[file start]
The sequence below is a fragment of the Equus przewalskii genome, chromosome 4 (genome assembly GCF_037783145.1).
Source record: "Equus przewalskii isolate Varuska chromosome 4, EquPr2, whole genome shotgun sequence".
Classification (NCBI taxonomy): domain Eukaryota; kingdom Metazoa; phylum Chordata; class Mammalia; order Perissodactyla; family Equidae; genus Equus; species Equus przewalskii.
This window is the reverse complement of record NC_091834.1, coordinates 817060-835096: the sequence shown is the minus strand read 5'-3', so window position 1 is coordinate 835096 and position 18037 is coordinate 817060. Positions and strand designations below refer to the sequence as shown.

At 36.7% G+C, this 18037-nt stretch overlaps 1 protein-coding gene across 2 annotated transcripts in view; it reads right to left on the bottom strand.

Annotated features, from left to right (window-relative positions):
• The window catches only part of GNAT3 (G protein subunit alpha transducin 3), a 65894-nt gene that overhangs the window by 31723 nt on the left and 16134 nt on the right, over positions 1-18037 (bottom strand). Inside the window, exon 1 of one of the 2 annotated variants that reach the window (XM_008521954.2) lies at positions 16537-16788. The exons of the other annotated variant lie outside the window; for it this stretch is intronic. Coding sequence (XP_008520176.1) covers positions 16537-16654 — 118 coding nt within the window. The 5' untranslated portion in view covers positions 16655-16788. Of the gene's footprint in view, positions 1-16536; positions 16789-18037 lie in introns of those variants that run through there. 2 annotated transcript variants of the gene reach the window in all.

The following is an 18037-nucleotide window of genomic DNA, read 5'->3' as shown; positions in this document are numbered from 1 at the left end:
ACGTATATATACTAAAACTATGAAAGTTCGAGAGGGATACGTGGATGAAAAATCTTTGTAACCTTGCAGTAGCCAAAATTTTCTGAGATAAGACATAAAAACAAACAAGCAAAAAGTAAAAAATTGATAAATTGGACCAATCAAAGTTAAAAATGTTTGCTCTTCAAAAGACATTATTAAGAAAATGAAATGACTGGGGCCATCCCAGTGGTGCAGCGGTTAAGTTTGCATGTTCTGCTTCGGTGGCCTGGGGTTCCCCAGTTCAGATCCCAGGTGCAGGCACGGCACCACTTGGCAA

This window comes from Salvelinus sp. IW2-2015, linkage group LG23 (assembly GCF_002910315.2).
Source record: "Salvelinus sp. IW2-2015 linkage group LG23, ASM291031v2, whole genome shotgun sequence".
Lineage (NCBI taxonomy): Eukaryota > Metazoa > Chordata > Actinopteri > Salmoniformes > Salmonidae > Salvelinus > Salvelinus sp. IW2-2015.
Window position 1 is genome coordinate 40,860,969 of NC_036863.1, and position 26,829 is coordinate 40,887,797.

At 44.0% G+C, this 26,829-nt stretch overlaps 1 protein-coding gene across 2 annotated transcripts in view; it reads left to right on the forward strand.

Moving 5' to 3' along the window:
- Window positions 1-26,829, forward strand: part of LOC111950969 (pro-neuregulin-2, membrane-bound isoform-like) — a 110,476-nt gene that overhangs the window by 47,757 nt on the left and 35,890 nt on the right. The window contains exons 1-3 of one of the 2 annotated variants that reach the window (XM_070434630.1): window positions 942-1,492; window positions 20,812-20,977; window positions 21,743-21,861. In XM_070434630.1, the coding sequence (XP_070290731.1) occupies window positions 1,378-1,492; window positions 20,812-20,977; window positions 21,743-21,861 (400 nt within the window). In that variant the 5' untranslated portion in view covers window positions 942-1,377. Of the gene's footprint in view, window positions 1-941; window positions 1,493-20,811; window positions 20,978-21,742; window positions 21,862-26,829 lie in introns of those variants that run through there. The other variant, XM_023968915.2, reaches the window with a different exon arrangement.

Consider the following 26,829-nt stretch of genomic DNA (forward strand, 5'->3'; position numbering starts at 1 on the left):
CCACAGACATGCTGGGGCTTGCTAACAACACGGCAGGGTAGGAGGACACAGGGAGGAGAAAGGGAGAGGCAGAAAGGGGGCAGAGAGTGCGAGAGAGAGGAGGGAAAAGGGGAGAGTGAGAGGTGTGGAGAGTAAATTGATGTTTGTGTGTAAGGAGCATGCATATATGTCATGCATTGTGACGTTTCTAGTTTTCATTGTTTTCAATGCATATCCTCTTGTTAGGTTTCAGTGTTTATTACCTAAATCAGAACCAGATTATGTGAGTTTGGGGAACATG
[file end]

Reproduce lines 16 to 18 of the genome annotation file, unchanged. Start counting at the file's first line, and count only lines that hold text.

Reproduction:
- Window positions 1-26,829, forward strand: part of LOC111950969 (pro-neuregulin-2, membrane-bound isoform-like) — a 110,476-nt gene that overhangs the window by 47,757 nt on the left and 35,890 nt on the right. The window contains exons 1-3 of one of the 2 annotated variants that reach the window (XM_070434630.1): window positions 942-1,492; window positions 20,812-20,977; window positions 21,743-21,861. In XM_070434630.1, the coding sequence (XP_070290731.1) occupies window positions 1,378-1,492; window positions 20,812-20,977; window positions 21,743-21,861 (400 nt within the window). In that variant the 5' untranslated portion in view covers window positions 942-1,377. Of the gene's footprint in view, window positions 1-941; window positions 1,493-20,811; window positions 20,978-21,742; window positions 21,862-26,829 lie in introns of those variants that run through there. The other variant, XM_023968915.2, reaches the window with a different exon arrangement.

Consider the following 26,829-nt stretch of genomic DNA (forward strand, 5'->3'; position numbering starts at 1 on the left):
CCACAGACATGCTGGGGCTTGCTAACAACACGGCAGGGTAGGAGGACACAGGGAGGAGAAAGGGAGAGGCAGAAAGGGGGCAGAGAGTGCGAGAGAGAGGAGGGAAAAGGGGAGAGTGAGAGGTGTGGAGAGTAAATTGATGTTTGTGTGTAAGGAGCATGCATATATGTCATGCATTGTGACGTTTCTAGTTTTCATTGTTTTCAATGCATATCCTCTTGTTAGGTTTCAGTGTTTATTACCTAAATCAGAACCAGATTATGTGAGTTTGGGGAACATG